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Wee October 10, 2006 06:47

Interesting result from oscillating cylinder

i've been trying to simulate an oscillating cylinder flow using ALE with fractional step. i can't get the correct results although i can't find any error from the debugging.

then i refine the grids in the normal direction from 40 to 80 and volia! i finally get the correct results!

the interesting thing is that my past unsteady simulation with static/rotating cylinder using the old grid size give very good result, hence i don't feel the need to increase the grid no.

It seems that using less grid, the "lock on" is not possible. Is my reasoning correct? I didn't know that an increase in grid can give such different answer... even when previous simulation already give good results...

Wee October 10, 2006 08:38

Re: Interesting result from oscillating cylinder
btw, does anyone knows how to speed up the process to achieve the "lock in" stage? i've to run around 8000 to 9000 step (equivalent to non-dimension time of 100+) to reach it.


Mani October 10, 2006 13:16

Re: Interesting result from oscillating cylinder
That's interesting and strange. How large are the cylinder oscillations (in terms of diameters) and how different is the oscillation frequency from the steady vortex shedding frequency?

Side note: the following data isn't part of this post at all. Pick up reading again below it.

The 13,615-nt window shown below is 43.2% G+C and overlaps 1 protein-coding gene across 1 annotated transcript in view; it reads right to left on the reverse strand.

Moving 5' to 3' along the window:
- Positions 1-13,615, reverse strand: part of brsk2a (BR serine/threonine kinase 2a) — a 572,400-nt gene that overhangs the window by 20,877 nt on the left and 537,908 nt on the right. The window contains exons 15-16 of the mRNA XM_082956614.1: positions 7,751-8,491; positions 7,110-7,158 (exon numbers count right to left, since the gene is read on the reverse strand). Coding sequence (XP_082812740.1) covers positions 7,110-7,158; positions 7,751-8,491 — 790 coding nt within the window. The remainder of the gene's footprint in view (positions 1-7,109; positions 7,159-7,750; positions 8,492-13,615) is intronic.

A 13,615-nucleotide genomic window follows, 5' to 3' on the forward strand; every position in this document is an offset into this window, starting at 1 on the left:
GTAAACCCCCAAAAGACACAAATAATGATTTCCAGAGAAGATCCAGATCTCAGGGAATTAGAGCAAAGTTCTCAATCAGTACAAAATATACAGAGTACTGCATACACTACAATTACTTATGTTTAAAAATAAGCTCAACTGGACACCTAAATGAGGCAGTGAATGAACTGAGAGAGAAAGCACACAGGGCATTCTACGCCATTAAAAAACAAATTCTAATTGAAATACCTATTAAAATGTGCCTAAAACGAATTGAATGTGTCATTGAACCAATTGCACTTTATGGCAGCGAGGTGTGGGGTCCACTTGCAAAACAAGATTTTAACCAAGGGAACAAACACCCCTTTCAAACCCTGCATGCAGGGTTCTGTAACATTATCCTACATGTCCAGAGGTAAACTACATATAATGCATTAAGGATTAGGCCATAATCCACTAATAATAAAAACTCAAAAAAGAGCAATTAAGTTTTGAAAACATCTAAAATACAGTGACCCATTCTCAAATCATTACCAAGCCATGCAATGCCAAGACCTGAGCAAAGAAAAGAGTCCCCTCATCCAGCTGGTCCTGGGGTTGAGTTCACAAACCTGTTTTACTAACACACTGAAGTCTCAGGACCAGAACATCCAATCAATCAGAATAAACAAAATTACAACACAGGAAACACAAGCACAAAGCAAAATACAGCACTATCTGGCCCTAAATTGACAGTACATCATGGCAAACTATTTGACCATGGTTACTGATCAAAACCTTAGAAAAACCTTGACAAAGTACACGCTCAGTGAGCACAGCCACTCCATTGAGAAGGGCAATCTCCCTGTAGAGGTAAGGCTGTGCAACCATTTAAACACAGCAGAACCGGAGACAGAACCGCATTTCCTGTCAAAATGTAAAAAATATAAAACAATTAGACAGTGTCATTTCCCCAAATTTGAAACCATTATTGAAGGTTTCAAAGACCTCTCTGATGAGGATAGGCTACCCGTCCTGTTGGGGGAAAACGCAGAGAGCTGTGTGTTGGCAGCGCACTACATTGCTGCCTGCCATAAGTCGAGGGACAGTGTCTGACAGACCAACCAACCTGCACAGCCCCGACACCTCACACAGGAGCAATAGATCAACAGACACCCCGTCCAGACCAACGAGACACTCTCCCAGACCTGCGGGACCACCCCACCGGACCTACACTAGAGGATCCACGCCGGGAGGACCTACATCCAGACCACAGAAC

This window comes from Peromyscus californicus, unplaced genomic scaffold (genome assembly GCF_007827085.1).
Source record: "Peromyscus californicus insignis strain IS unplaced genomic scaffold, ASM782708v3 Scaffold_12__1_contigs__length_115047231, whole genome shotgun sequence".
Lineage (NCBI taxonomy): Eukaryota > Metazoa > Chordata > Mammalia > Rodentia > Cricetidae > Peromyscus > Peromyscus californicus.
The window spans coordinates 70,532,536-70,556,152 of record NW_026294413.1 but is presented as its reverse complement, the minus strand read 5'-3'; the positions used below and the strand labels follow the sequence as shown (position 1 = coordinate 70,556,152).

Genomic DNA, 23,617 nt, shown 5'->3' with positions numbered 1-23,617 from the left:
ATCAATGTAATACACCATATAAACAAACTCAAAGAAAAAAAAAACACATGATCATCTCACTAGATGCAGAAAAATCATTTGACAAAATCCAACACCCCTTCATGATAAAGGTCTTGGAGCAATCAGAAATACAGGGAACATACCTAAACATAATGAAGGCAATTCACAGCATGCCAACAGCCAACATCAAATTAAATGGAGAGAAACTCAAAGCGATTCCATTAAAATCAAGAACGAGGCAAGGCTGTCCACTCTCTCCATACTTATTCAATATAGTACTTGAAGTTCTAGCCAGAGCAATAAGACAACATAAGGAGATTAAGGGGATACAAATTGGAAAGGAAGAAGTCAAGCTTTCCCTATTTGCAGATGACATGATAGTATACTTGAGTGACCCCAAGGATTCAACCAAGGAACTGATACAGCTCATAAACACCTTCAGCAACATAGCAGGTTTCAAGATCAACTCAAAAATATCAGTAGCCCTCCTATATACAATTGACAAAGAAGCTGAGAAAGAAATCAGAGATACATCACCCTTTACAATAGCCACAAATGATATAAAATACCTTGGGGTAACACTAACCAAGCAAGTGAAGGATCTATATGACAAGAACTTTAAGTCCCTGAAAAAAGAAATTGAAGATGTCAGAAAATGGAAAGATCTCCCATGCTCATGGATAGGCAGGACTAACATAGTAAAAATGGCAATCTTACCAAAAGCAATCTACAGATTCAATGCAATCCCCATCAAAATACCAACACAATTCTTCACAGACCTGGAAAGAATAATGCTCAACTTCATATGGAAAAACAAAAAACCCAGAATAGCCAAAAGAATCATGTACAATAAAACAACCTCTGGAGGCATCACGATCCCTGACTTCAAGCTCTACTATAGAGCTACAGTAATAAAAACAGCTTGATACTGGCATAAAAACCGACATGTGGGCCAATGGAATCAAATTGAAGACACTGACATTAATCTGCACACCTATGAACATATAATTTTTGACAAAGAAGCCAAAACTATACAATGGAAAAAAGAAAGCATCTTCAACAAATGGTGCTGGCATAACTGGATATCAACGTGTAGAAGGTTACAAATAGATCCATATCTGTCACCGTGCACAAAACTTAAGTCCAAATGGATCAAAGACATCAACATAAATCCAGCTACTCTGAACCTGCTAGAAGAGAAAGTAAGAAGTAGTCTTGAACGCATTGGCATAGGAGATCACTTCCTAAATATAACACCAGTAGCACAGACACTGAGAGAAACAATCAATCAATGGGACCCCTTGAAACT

One thing to pay attention to: your cylinder is moving and if the grid is rigidly attached to the cylinder, it will sweep across the wake twice for each cycle. Each sweep numerically diffuses the wake, and that can have an impact on the solution, if the grid is too coarse.

How do you non-dimensionalize time (you should use time/(oscillation period))?

Wee October 12, 2006 20:51

Re: Interesting result from oscillating cylinder
the oscillation ampltitude is 0.2 of the diameter. when the grid is coarse, the shedding freq remains the natural one and the cl is a sine wave with varying amplitude.

however, when the grid is refined, the "lock on" occurs and the shedding freq becomes equal to he oscillating freq. the cl also changes to a sine wave with fixed amplitude.

Mani October 13, 2006 09:31

Re: Interesting result from oscillating cylinder
how close is the structural natural frequency to the static vortex shedding frequency? it is quite possible that the lock-on phenomenon is sensitive to numerical dissipation, hence the need for a fine grid. This sensitivity should decrease as you move the structural frequency closer toward the vortex shedding frequency. I would survey the literature for evidence on that. For example:

If you don't find anything conclusive in the literature, you may consider performing a more detailed analysis, which might then be worth publishing.

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